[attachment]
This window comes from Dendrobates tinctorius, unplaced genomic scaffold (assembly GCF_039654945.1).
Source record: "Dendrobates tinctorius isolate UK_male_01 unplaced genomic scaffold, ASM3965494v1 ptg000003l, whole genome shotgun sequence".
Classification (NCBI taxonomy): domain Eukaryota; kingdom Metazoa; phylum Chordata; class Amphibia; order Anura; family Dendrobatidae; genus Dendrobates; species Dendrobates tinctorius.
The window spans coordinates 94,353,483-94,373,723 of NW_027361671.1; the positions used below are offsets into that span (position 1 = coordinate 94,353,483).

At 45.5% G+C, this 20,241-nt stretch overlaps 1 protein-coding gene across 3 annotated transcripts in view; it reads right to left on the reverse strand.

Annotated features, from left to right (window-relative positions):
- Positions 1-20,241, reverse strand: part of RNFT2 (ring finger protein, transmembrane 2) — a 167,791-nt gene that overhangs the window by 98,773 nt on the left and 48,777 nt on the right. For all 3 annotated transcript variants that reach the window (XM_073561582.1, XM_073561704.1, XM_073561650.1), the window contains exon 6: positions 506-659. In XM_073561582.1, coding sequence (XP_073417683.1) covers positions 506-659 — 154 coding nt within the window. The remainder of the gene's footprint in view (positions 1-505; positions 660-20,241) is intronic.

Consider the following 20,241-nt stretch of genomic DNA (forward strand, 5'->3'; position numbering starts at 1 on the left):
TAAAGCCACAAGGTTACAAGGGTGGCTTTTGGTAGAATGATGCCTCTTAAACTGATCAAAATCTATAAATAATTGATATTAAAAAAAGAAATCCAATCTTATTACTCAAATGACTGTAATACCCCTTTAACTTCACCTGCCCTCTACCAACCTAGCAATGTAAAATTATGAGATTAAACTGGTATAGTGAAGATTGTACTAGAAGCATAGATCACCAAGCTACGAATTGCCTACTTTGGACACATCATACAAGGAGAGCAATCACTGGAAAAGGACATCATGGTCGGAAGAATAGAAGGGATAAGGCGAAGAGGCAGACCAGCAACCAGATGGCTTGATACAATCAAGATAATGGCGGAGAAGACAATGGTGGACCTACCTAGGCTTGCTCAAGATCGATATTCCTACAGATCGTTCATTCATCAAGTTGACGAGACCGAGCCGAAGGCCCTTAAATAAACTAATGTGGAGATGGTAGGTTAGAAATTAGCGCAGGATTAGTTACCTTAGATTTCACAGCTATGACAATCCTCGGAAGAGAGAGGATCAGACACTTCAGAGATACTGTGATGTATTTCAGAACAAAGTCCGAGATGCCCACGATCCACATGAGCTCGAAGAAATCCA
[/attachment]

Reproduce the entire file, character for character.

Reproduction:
This window comes from Dendrobates tinctorius, unplaced genomic scaffold (assembly GCF_039654945.1).
Source record: "Dendrobates tinctorius isolate UK_male_01 unplaced genomic scaffold, ASM3965494v1 ptg000003l, whole genome shotgun sequence".
Classification (NCBI taxonomy): domain Eukaryota; kingdom Metazoa; phylum Chordata; class Amphibia; order Anura; family Dendrobatidae; genus Dendrobates; species Dendrobates tinctorius.
The window spans coordinates 94,353,483-94,373,723 of NW_027361671.1; the positions used below are offsets into that span (position 1 = coordinate 94,353,483).

At 45.5% G+C, this 20,241-nt stretch overlaps 1 protein-coding gene across 3 annotated transcripts in view; it reads right to left on the reverse strand.

Annotated features, from left to right (window-relative positions):
- Positions 1-20,241, reverse strand: part of RNFT2 (ring finger protein, transmembrane 2) — a 167,791-nt gene that overhangs the window by 98,773 nt on the left and 48,777 nt on the right. For all 3 annotated transcript variants that reach the window (XM_073561582.1, XM_073561704.1, XM_073561650.1), the window contains exon 6: positions 506-659. In XM_073561582.1, coding sequence (XP_073417683.1) covers positions 506-659 — 154 coding nt within the window. The remainder of the gene's footprint in view (positions 1-505; positions 660-20,241) is intronic.

Consider the following 20,241-nt stretch of genomic DNA (forward strand, 5'->3'; position numbering starts at 1 on the left):
TAAAGCCACAAGGTTACAAGGGTGGCTTTTGGTAGAATGATGCCTCTTAAACTGATCAAAATCTATAAATAATTGATATTAAAAAAAGAAATCCAATCTTATTACTCAAATGACTGTAATACCCCTTTAACTTCACCTGCCCTCTACCAACCTAGCAATGTAAAATTATGAGATTAAACTGGTATAGTGAAGATTGTACTAGAAGCATAGATCACCAAGCTACGAATTGCCTACTTTGGACACATCATACAAGGAGAGCAATCACTGGAAAAGGACATCATGGTCGGAAGAATAGAAGGGATAAGGCGAAGAGGCAGACCAGCAACCAGATGGCTTGATACAATCAAGATAATGGCGGAGAAGACAATGGTGGACCTACCTAGGCTTGCTCAAGATCGATATTCCTACAGATCGTTCATTCATCAAGTTGACGAGACCGAGCCGAAGGCCCTTAAATAAACTAATGTGGAGATGGTAGGTTAGAAATTAGCGCAGGATTAGTTACCTTAGATTTCACAGCTATGACAATCCTCGGAAGAGAGAGGATCAGACACTTCAGAGATACTGTGATGTATTTCAGAACAAAGTCCGAGATGCCCACGATCCACATGAGCTCGAAGAAATCCA